As an introvert, with an out-sized, narcissistic sense of firstborn responsibility, I have to force myself to sit down, shut up, and to stop raising my hand every time someone asks for help. I’ll schlep into a meeting, find a seat near the exit, and hope I can stay awake. An hour later I’m heading a committee, writing a newsletter, adopting children, and rescuing house pets with social anxiety disorders. If I stay long enough, I’ll have donated a kidney – both of them. This would be some lovely virtue signalling if it weren’t so pathological.

Eventually, I feel hollowed out and detached from my life and start disappearing, making excuses, oh, I must have missed that email, sorry, my phone died (as if my phone is a metaphor for ambition), because it feels like I cannot breathe. I’m trying to learn to sit on my hands, stay quiet, and pace myself.

Sometimes taking a break means shutting up. When my internal monologue starts snapping back at me, shut up already. Criminy. Give it a rest, I know it’s time to go dark, stick my nose in a book, and let things marinate. Right now, my brain is shouting shut yer pie hole!

In the interest of pie holes and maybe pie, I’m going to take a break and leave you with some unwanted thoughts.

Earworms

Havana, sung by Camilo Cabello, is plaguing my brain. The video is even goofier. Try saying “banana” after listening to this song – it will likely have several extra syllables.

I caught the song Chainsmoking by Jacob Banks being piped in somewhere and desperately tried to remember phrases to Google later. He’s got one of those voices that reaches down into your soul and sets off a dirge of melancholy.

I want to read all the books

32508266I h36479876ave three ridiculously high stacks of books that I’m working through. For my break, though, I’m indulging myself with The Virago Book of Women Gardeners edited by Deborah Kellaway and Betwixt and Between: Essays on the Writing Life by Jenny Boully.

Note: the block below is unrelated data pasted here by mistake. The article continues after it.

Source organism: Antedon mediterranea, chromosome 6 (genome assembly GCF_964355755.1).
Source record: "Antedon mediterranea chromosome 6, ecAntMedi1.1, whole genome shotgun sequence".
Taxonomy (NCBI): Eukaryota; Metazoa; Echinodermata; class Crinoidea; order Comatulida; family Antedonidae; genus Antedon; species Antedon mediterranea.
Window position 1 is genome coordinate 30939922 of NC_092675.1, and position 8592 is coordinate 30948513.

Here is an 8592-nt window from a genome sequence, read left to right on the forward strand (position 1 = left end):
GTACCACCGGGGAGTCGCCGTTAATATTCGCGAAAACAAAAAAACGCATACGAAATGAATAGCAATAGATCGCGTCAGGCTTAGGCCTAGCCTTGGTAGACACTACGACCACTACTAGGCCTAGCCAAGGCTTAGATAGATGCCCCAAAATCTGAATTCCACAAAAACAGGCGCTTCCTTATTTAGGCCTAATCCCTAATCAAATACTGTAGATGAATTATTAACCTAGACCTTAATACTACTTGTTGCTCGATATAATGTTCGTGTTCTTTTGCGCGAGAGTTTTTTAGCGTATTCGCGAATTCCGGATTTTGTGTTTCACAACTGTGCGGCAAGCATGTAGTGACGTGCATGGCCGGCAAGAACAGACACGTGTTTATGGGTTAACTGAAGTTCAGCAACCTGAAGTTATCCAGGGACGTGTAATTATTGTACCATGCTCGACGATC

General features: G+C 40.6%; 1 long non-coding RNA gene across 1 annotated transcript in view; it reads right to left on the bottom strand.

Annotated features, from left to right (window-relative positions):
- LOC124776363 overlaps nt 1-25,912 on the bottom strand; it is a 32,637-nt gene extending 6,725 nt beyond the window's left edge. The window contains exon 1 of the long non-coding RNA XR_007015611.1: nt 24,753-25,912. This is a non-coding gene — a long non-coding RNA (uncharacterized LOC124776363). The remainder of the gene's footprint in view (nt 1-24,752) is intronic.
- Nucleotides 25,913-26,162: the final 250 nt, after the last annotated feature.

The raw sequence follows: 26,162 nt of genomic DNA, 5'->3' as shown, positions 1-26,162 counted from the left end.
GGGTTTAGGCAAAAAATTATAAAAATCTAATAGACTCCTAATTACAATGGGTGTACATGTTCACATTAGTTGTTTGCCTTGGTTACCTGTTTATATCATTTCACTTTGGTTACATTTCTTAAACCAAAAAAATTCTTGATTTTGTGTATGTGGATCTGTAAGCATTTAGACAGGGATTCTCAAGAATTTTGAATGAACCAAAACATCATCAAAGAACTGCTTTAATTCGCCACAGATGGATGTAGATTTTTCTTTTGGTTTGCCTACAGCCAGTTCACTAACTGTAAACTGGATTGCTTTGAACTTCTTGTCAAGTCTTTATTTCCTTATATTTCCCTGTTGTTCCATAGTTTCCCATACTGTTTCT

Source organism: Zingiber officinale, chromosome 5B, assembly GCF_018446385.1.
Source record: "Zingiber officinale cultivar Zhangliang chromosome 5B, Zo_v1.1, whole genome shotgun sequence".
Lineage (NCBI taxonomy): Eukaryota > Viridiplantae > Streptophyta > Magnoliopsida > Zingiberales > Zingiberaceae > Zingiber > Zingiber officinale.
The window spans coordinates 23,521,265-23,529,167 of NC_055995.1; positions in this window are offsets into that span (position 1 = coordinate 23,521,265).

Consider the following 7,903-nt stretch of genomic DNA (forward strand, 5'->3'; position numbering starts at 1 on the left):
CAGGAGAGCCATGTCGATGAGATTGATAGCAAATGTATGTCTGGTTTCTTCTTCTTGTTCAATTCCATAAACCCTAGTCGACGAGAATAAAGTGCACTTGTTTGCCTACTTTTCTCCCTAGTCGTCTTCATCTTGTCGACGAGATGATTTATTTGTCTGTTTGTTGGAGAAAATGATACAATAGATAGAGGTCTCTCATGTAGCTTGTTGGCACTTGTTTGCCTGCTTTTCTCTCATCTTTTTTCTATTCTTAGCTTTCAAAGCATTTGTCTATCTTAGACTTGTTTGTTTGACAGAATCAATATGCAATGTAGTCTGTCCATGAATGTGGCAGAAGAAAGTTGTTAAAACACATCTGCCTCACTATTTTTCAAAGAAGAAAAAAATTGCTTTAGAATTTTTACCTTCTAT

Lately I’ve been doing so much reading for research and knowledge, that I’d just like to sink into something that doesn’t require a lot of me, except to turn the page.

The voice of the rising tide

When your mind is liberated your heart floods with compassion: compassion for yourself, for having undergone countless sufferings because you were not yet able to relieve yourself of false views, hatred, ignorance, and anger; and compassion for others because they do not yet see and so are still imprisoned by false views, hatred, and ignorance and continue to create suffering for themselves and others.

The Miracle of Mindfulness, Thich Nhat Hanh

And I leave you with a song for the weary:

Have a lovely week!

The Space Between

An interval of silence

when your arm no longer bows

music at rest

time to breathe

canstockphoto7479668An interval of rest

between reps and sweat

your muscle regroups

lives to fight another set

An interval of breath

dozy conscientiousness

before sleep carries you

into the shadows

An interval of quiet

before the kids wake up

and after the dog has been walked

coffee steam swirls up your nose

An interval of observation

standing in lines

watching the cashier

have a good or bad day

An interval of thought

Mouth closed mind open

walking about

in the shoes of someone else

An interval of grace

for that momentary glance

that says I’ve got your back

for the child still snoring on a school holiday

An interval of peace

a cup of a tea

the list that doesn’t need

to be started right now